“In a small but profound way, getting involved with fermenting food in your home is a way to embrace the bacterial allies that are all around us. And rather than getting caught up in the foolish, indiscriminate war on bacteria, we can embrace the bacteria around us and turn them into our physiological allies.”
~ Sandor Ellix Katz
- Digestive Enzymes: Dr. Natasha Campbell-McBride introduces sauerkraut from day one on the GAPS Diet. Why is she such a strong proponent of this old-fashioned food? Because it’s one of the strongest natural digestive enzymes in existence. Advertisements for Tums antacids will have you believe that the majority of people suffer from an overabundance of stomach acid, when actually the reverse is true. A deficiency in stomach acid makes food take longer to digest (and often incompletely digest), causing the symptoms that make Tums a bestseller. In addition, there’s a domino effect in our digestive system, where one digestive process leads to the next. When we eat, the natural production of stomach acid stimulates the release of digestive enzymes from the pancreas and gallbladder into the small intestine. Together, they break down our food into absorbable nutrients. When stomach acid production is faulty, the other enzymes get released in smaller quantities as well, adding to our digestive woes. A little bit of sauerkraut before a meal stimulates the production of stomach acid (and therefore our other enzymes), preparing our body for the meal to come.
- Probiotics: If you’ve ever bought a probiotic supplement, you’ve seen the word lactobacilli. These bacteria exist on the surface of all living things (including cabbage) and during fermentation, they break down the starch and sugar in the cabbage and produce lactic acid, which is a natural preservative. That is how people thousands of years ago were able to preserve food without the use of refrigeration. At the same time, the lactobacilli multiply during fermentation, making sauerkraut a potent ally for our health. In our digestive tract, they: (1) protect us against viruses, pathogens and harmful bacteria; (2) help maintain a healthy internal pH; (3) neutralize toxins; (4) chelate heavy metals; (5) suppress cancer formation; (6) convert food into nutrition for the cells of our intestinal walls; and (7) help to prevent or heal leaky gut. They’e good friends to have. (Source: Gut and Psychology Syndrome by Natasha Campbell-Mcbride).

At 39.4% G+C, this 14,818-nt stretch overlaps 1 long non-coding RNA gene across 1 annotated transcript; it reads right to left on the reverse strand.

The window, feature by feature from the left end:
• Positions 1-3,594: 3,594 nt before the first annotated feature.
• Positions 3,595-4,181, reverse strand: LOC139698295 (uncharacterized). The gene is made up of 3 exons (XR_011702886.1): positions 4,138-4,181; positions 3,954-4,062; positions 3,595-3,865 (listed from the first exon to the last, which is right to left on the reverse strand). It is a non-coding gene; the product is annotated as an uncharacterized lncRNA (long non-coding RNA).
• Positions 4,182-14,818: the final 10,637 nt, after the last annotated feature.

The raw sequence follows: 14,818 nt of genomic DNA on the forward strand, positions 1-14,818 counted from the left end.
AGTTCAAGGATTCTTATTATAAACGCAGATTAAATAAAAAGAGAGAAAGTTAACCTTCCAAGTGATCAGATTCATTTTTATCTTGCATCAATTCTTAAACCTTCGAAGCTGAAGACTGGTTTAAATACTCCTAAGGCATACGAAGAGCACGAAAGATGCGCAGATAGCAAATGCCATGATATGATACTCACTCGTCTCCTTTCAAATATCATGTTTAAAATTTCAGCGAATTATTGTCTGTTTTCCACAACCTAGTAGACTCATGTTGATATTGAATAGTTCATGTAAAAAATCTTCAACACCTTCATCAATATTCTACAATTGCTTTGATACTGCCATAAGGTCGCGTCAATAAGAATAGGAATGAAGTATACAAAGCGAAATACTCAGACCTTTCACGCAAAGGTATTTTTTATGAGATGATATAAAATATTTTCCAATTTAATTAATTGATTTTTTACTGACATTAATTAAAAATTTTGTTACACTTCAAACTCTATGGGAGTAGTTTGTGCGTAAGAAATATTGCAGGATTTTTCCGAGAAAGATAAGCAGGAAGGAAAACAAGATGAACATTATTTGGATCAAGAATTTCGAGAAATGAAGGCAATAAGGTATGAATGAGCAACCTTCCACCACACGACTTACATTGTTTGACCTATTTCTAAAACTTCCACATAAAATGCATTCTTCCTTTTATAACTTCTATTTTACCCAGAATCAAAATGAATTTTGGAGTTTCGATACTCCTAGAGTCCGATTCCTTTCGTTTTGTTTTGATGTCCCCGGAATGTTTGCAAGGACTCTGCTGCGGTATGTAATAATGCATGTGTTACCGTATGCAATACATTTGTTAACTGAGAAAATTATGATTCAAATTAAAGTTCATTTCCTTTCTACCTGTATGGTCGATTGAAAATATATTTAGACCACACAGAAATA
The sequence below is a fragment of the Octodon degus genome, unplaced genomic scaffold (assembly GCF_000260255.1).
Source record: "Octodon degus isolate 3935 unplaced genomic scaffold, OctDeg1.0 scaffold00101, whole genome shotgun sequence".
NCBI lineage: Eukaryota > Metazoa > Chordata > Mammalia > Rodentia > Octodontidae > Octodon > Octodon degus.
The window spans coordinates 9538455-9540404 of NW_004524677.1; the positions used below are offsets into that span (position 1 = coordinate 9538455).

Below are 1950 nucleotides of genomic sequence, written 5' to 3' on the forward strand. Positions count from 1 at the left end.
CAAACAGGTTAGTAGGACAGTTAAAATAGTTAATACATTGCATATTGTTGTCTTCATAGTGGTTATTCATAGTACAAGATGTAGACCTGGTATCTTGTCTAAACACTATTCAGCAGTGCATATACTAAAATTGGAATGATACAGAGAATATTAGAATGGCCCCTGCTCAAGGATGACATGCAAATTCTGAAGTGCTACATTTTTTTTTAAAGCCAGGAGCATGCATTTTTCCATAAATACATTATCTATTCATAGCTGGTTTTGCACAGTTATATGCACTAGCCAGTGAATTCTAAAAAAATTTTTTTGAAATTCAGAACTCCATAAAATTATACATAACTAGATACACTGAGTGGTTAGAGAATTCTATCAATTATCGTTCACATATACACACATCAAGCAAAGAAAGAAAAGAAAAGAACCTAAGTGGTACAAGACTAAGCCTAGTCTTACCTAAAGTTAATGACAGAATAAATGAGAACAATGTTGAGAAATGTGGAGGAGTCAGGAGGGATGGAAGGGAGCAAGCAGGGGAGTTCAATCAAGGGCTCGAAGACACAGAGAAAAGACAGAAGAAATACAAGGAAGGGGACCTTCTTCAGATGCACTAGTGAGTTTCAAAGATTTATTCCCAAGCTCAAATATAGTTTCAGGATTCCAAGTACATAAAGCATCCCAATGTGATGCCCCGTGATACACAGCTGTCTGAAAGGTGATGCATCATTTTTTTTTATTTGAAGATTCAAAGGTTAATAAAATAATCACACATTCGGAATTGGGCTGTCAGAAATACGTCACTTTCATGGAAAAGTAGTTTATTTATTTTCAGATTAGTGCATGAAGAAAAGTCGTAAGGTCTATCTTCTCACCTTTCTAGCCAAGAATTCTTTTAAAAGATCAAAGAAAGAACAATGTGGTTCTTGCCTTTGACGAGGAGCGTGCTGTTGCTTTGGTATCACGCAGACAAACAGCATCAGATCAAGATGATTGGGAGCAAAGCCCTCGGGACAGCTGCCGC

- Vitamins: Another piece of fermentation magic is that it increases both the amount and bioavailability of nutrients. Sauerkraut is exceptionally high in Vitamins C, B and K, has a substantial amount of calcium and magnesium, and contains both antioxidant and detoxifying compounds. It is definitely a superfood.
Buying vs. Making Your Own
- Bubbies is the most popular brand of “raw” sauerkraut sold in health food stores. In my town, it costs $6 for a 25 oz. jar. The cost per ounce is 24 cents, and since the sauerkraut is loosely packed, a good portion of each ounce is liquid.
- The average price of cabbage is 70 cents/pound. The recipe below calls for 5 pounds, which is a total of $3.50. This is enough cabbage to fill a 65 oz. jar. The cost per ounce is just 5 cents, and the sauerkraut is tightly packed, giving you much more sauerkraut per ounce as well. (Cabbage is a member of the Clean 15, so you don’t need to splurge on organic.)
- In addition, Bubbies is partially pasteurized & fermented only a short period of time. Both of these steps reduce its probiotic benefit. This recipe for homemade sauerkraut is truly raw, long fermented and full of probiotic goodness.
Fido Jars & Other Tricks of the Trade
When it comes to fermenting foods at home, I look for easy and foolproof options. Sauerkraut doesn’t usually fall within that definition. Many friends have tried and failed to make this superfood over the years, either battling mold, funky smells or strange tastes. Honestly, their failures scared me a way, so I bought my sauerkraut, and that gets expensive. Then I read two articles that changed my perspective: Lea of Nourishing Treasures wrote about a special jar that provides the perfect fermentation vessel. It keeps the bad stuff out and the good stuff in, all with no need to weigh down the cabbage. End result: tasty, probiotic-rich, sauerkraut every time. Kim of Nourishing Gourmet wrote about a no-pound method, where there’s no need to spend fifteen minutes beating up your cabbage before putting it in the jar. Put those two tips together, and you have my kind of recipe!
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